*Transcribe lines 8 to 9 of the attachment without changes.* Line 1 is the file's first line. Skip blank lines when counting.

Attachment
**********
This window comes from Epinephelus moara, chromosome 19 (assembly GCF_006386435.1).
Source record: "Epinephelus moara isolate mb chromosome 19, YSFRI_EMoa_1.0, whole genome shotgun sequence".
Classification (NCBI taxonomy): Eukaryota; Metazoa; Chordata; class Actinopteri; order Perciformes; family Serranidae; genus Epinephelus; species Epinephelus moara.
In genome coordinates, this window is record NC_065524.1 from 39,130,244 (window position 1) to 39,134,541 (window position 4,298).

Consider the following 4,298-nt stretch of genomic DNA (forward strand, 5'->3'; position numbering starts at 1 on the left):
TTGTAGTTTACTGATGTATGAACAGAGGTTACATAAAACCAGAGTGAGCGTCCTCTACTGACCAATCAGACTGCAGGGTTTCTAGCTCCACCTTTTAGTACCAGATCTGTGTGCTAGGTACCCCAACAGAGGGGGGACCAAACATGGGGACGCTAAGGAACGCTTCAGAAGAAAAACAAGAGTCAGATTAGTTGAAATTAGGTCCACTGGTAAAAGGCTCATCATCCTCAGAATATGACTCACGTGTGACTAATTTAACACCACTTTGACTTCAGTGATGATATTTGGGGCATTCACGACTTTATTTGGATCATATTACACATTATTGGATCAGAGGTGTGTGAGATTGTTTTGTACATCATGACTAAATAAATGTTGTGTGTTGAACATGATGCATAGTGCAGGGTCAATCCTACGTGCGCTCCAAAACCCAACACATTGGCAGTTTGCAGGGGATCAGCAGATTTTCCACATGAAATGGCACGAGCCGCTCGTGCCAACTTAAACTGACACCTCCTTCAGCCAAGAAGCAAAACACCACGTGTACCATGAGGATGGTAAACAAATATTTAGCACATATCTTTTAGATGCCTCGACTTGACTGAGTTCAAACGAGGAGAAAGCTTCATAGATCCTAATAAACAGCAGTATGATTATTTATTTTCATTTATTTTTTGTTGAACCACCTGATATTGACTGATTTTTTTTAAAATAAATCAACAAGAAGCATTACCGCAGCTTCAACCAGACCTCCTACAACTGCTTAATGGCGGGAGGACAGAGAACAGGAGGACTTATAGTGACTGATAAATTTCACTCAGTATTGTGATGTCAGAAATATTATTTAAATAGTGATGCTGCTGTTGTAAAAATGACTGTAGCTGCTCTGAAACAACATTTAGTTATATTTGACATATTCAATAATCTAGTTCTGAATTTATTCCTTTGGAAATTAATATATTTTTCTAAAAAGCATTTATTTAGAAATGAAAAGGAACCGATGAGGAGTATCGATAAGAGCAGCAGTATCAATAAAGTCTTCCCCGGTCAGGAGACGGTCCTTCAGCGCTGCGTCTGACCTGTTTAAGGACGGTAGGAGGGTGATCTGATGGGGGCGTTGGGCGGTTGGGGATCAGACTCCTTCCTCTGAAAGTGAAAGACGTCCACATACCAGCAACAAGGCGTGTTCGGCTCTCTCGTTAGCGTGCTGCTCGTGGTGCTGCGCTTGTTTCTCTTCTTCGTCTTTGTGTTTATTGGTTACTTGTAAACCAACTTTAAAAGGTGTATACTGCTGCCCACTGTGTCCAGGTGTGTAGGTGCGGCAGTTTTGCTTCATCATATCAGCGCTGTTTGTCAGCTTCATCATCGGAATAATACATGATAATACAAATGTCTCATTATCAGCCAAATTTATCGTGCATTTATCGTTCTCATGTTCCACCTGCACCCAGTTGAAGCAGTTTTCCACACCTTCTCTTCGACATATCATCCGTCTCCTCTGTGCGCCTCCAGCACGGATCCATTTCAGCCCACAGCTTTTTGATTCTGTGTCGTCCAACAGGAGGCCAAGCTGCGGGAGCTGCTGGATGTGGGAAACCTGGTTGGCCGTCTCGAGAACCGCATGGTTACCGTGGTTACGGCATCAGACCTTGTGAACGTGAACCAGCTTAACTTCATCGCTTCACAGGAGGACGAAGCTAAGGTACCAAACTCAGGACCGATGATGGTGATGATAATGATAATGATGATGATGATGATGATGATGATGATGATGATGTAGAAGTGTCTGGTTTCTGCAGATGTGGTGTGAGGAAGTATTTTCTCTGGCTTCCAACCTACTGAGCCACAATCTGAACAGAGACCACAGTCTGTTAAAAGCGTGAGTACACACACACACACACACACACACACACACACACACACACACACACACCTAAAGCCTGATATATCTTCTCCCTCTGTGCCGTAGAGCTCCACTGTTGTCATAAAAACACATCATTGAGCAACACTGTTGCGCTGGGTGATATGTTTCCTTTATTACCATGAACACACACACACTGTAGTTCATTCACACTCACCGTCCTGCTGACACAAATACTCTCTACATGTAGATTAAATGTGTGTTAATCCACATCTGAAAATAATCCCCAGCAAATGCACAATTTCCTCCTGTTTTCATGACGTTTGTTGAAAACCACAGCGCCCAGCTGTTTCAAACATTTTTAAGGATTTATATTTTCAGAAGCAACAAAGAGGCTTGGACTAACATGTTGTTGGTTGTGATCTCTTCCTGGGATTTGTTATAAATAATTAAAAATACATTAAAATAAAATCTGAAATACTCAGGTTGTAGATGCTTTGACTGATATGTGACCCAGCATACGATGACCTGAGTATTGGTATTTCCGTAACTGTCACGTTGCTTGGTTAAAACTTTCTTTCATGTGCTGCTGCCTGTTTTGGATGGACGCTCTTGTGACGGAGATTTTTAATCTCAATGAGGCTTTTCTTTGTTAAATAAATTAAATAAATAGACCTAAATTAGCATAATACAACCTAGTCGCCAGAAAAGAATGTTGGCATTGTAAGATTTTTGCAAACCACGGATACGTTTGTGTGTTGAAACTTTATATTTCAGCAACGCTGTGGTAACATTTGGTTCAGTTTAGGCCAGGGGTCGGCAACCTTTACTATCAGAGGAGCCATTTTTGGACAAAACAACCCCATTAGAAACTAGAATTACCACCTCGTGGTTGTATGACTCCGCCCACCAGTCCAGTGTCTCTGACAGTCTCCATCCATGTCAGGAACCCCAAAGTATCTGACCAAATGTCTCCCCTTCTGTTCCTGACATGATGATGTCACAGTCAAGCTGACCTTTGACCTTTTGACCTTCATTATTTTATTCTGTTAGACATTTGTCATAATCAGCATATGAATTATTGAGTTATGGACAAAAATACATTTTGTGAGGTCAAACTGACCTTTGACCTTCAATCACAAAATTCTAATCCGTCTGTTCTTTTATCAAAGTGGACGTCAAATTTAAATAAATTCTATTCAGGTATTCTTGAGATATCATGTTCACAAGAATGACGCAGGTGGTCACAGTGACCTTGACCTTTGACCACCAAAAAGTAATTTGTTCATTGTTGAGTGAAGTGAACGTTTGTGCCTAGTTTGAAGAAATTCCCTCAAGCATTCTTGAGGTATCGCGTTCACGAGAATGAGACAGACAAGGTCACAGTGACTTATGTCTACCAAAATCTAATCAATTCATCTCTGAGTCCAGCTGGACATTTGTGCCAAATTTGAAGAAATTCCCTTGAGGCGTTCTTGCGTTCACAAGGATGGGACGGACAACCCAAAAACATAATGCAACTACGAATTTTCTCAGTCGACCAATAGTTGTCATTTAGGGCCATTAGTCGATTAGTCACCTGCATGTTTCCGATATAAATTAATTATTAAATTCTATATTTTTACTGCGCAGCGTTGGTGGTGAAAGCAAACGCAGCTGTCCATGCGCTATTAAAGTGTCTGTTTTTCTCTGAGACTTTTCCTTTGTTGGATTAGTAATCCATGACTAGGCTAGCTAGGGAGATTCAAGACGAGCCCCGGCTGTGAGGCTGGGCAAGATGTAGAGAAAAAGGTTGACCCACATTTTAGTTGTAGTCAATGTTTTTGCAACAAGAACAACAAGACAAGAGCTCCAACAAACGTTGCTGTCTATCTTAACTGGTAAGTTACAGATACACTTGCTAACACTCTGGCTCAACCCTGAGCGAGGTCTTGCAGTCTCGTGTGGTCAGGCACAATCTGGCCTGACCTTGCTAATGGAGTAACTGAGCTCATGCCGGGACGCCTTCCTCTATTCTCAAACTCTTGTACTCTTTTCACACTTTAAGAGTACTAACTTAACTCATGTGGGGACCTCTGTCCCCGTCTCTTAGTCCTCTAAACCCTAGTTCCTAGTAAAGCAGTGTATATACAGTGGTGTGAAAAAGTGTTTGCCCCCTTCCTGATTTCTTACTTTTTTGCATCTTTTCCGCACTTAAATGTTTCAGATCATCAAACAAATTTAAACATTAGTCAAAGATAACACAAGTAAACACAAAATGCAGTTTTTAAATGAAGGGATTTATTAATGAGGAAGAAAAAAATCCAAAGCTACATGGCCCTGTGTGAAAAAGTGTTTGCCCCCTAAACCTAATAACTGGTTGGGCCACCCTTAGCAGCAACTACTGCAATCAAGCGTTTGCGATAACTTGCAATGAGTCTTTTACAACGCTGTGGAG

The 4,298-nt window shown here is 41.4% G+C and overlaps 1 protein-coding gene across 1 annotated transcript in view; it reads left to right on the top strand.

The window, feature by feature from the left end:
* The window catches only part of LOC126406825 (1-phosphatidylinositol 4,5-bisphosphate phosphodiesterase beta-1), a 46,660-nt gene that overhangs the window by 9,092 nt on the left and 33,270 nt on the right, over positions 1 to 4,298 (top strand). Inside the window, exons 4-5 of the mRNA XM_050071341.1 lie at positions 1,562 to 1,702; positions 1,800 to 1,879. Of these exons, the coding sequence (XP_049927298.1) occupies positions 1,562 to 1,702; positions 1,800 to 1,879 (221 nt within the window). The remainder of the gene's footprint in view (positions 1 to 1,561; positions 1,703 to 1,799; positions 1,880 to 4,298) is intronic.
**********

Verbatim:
The window, feature by feature from the left end:
* The window catches only part of LOC126406825 (1-phosphatidylinositol 4,5-bisphosphate phosphodiesterase beta-1), a 46,660-nt gene that overhangs the window by 9,092 nt on the left and 33,270 nt on the right, over positions 1 to 4,298 (top strand). Inside the window, exons 4-5 of the mRNA XM_050071341.1 lie at positions 1,562 to 1,702; positions 1,800 to 1,879. Of these exons, the coding sequence (XP_049927298.1) occupies positions 1,562 to 1,702; positions 1,800 to 1,879 (221 nt within the window). The remainder of the gene's footprint in view (positions 1 to 1,561; positions 1,703 to 1,799; positions 1,880 to 4,298) is intronic.